Exposed granite in all directions and Ponderosa Pines along the byway...  

We had a goal of reaching the top so we kept our stops at pull-outs to a bare minimum with only one.  We just had to have an up close and personal visit with the Hoodoos. Hoodoos are abundant around mile marker 15 with a large pull-out parking lot (and restrooms) to better see and enjoy these eye-catching rock columns and interesting formations. 
What we saw when we parked...

A short climb and up close...
There is a small plaque in memory of Frank Harris Hitchcock whose sincere interest and unceasing efforts made this highway possible.  

While we were stopped here, I took this photo of Mt Lemmon Marigolds and Lodgepine needles and a cone.  This might be a good time to mention that Mt Lemmon is named for botanist Sara Plummer Lemmon who trekked to the top of the mountain with her husband and a local rancher by horse and foot in 1881.  She was the first woman who dared to climb the mountain.  She was taken aback by the beauty of the mountain's plant life and kept a journal with drawings and descriptions of the plants, trees, and wildlife she encountered along her journey.      

Mt Lemmon Marigolds just pop up all along the rock and tree debris. 

Our second stop of the day was Ski Valley.

The first ski lift installed at Ski Valley was in 1955.  The top elevation of Ski Valley is 9,157 feet above sea level and has 200 skiable acres with 21 runs.  Today, it is the southernmost ski destination in the continental United States.    

We don't ski, but there are several other notable "claim to fame" reasons to visit Ski Valley...fudge, cookies, chili and cornbread with honey, pie and fall colors come to mind.  We successfully indulged in all of those notables except the cookies and thats only because the cookie store was closed.  

The Iron Door, charming and quaint, has an awesome patio perfect for this time of year.  What a treat it was to sit among special guests...they were all giggles and whispers conjuring up things only they know about.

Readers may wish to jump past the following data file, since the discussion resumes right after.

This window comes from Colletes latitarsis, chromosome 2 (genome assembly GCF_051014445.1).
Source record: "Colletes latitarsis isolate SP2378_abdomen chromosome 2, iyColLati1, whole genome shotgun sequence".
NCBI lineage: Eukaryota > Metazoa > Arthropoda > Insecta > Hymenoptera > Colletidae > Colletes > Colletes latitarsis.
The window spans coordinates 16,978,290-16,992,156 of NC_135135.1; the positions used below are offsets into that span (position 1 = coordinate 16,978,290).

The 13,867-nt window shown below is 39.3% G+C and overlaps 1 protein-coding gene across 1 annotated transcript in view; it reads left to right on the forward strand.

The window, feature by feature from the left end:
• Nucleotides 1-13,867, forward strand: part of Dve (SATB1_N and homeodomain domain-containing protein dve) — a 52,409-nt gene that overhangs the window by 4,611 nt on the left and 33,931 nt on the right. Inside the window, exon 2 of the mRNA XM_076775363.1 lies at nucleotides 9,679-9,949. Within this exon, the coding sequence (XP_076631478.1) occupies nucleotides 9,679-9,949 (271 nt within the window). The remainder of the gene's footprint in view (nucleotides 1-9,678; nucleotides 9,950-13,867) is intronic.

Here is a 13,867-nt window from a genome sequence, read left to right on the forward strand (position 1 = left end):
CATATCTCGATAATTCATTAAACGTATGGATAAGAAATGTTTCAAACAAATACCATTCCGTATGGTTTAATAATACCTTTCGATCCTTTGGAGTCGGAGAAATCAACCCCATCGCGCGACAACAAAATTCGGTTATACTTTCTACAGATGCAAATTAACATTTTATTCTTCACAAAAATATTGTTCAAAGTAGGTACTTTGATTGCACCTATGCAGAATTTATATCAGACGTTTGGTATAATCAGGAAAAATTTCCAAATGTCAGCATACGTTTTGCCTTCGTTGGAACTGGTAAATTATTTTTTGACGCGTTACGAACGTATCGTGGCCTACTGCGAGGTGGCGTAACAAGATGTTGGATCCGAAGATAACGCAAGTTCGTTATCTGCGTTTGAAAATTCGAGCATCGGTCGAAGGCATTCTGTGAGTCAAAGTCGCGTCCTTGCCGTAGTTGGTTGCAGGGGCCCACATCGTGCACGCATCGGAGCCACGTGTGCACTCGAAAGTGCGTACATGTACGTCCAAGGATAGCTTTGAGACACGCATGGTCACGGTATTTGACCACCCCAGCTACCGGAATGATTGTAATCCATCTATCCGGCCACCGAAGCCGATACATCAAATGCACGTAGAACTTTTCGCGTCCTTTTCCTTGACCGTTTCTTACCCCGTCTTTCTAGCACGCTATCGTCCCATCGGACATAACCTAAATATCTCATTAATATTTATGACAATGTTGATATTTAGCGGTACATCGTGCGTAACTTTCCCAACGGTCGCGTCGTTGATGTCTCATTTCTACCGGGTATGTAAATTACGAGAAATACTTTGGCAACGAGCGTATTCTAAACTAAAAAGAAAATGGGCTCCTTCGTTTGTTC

But we did hear mention of cauldrons with fur of bats and eyes of newts.  

For us it was a simple decision...

with pie to carry home.

The pies are little whole pies.  
We chose Mt. Berry and Peach with crumbles.  

The lift is across the street with shops for fudge and cookies.  We also came home with chocolate fudge after several samples which included s'mores fudge and German chocolate fudge.  We didn't ride the lift, but decided next time, we would bring a picnic, ride the lift and have lunch at the top.  

Even though I read we were maybe a week early for fall color, we did see some beautiful trees.

The loop ride to the SkyCenter (Stewart's Observatory public astronomy outreach program) was the end of the climb.

Back at the oasis, we had a wonderful and much welcomed rainy day. 

The flowers were happy...

Joe and I were happy...

This little ladder-back woodpecker was happy... 

She had the yard and feeders to herself...

And we enjoyed a pretty sunset at the end of the day. 

 We logged in a few miles...

Sally looks forward to outside and morning sunshine.

The regular visitors stay busy...

And for a couple of weeks now we have had real snowbirds.  The White-crowned Sparrows have arrived. 

They fit right in with the House Sparrows.

 Sally had a much needed cut, bath, and nails trimmed.  

And just like that, another week is in the memory bank.  Until next time,